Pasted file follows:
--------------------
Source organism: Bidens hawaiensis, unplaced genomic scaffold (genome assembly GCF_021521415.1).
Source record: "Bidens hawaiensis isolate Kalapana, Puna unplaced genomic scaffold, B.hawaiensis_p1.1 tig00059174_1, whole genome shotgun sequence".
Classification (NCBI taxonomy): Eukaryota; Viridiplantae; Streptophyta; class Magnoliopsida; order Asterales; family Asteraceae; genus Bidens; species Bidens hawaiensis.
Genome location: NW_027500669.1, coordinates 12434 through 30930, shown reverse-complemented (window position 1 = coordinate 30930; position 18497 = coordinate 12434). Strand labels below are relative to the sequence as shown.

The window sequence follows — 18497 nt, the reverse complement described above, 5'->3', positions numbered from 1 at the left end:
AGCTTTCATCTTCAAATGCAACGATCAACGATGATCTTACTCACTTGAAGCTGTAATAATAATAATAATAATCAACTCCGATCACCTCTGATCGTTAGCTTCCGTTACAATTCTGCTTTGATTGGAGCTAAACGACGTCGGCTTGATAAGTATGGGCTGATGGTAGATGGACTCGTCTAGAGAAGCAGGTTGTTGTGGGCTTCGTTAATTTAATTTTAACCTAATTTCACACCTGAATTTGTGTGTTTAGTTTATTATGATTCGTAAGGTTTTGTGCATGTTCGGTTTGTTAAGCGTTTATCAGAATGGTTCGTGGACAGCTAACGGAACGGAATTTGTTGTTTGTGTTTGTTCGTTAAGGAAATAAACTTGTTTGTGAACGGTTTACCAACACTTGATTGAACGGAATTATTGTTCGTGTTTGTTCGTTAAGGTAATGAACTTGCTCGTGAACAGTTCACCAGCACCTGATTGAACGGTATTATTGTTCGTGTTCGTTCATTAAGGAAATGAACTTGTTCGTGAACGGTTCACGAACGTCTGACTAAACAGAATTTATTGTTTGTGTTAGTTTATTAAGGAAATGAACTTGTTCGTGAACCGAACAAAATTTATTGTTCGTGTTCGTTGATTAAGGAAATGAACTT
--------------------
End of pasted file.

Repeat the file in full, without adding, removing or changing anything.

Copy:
Source organism: Bidens hawaiensis, unplaced genomic scaffold (genome assembly GCF_021521415.1).
Source record: "Bidens hawaiensis isolate Kalapana, Puna unplaced genomic scaffold, B.hawaiensis_p1.1 tig00059174_1, whole genome shotgun sequence".
Classification (NCBI taxonomy): Eukaryota; Viridiplantae; Streptophyta; class Magnoliopsida; order Asterales; family Asteraceae; genus Bidens; species Bidens hawaiensis.
Genome location: NW_027500669.1, coordinates 12434 through 30930, shown reverse-complemented (window position 1 = coordinate 30930; position 18497 = coordinate 12434). Strand labels below are relative to the sequence as shown.

The window sequence follows — 18497 nt, the reverse complement described above, 5'->3', positions numbered from 1 at the left end:
AGCTTTCATCTTCAAATGCAACGATCAACGATGATCTTACTCACTTGAAGCTGTAATAATAATAATAATAATCAACTCCGATCACCTCTGATCGTTAGCTTCCGTTACAATTCTGCTTTGATTGGAGCTAAACGACGTCGGCTTGATAAGTATGGGCTGATGGTAGATGGACTCGTCTAGAGAAGCAGGTTGTTGTGGGCTTCGTTAATTTAATTTTAACCTAATTTCACACCTGAATTTGTGTGTTTAGTTTATTATGATTCGTAAGGTTTTGTGCATGTTCGGTTTGTTAAGCGTTTATCAGAATGGTTCGTGGACAGCTAACGGAACGGAATTTGTTGTTTGTGTTTGTTCGTTAAGGAAATAAACTTGTTTGTGAACGGTTTACCAACACTTGATTGAACGGAATTATTGTTCGTGTTTGTTCGTTAAGGTAATGAACTTGCTCGTGAACAGTTCACCAGCACCTGATTGAACGGTATTATTGTTCGTGTTCGTTCATTAAGGAAATGAACTTGTTCGTGAACGGTTCACGAACGTCTGACTAAACAGAATTTATTGTTTGTGTTAGTTTATTAAGGAAATGAACTTGTTCGTGAACCGAACAAAATTTATTGTTCGTGTTCGTTGATTAAGGAAATGAACTT